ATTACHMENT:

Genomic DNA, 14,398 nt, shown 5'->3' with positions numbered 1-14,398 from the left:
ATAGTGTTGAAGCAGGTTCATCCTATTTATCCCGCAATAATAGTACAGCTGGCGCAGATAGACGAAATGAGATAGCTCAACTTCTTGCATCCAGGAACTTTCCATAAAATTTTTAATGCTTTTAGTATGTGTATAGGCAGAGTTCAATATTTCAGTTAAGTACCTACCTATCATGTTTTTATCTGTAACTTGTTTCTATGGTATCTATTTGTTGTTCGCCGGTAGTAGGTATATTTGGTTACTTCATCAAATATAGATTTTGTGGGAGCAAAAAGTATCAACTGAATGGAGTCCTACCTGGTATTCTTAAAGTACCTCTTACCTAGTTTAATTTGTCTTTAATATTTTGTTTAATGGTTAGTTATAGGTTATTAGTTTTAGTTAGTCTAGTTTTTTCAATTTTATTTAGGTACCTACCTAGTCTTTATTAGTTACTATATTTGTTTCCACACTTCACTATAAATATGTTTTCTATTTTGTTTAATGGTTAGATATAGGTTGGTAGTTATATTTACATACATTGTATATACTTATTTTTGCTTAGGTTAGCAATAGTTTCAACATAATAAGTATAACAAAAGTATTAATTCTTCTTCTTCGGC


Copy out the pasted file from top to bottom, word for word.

Genomic DNA, 14,398 nt, shown 5'->3' with positions numbered 1-14,398 from the left:
ATAGTGTTGAAGCAGGTTCATCCTATTTATCCCGCAATAATAGTACAGCTGGCGCAGATAGACGAAATGAGATAGCTCAACTTCTTGCATCCAGGAACTTTCCATAAAATTTTTAATGCTTTTAGTATGTGTATAGGCAGAGTTCAATATTTCAGTTAAGTACCTACCTATCATGTTTTTATCTGTAACTTGTTTCTATGGTATCTATTTGTTGTTCGCCGGTAGTAGGTATATTTGGTTACTTCATCAAATATAGATTTTGTGGGAGCAAAAAGTATCAACTGAATGGAGTCCTACCTGGTATTCTTAAAGTACCTCTTACCTAGTTTAATTTGTCTTTAATATTTTGTTTAATGGTTAGTTATAGGTTATTAGTTTTAGTTAGTCTAGTTTTTTCAATTTTATTTAGGTACCTACCTAGTCTTTATTAGTTACTATATTTGTTTCCACACTTCACTATAAATATGTTTTCTATTTTGTTTAATGGTTAGATATAGGTTGGTAGTTATATTTACATACATTGTATATACTTATTTTTGCTTAGGTTAGCAATAGTTTCAACATAATAAGTATAACAAAAGTATTAATTCTTCTTCTTCGGC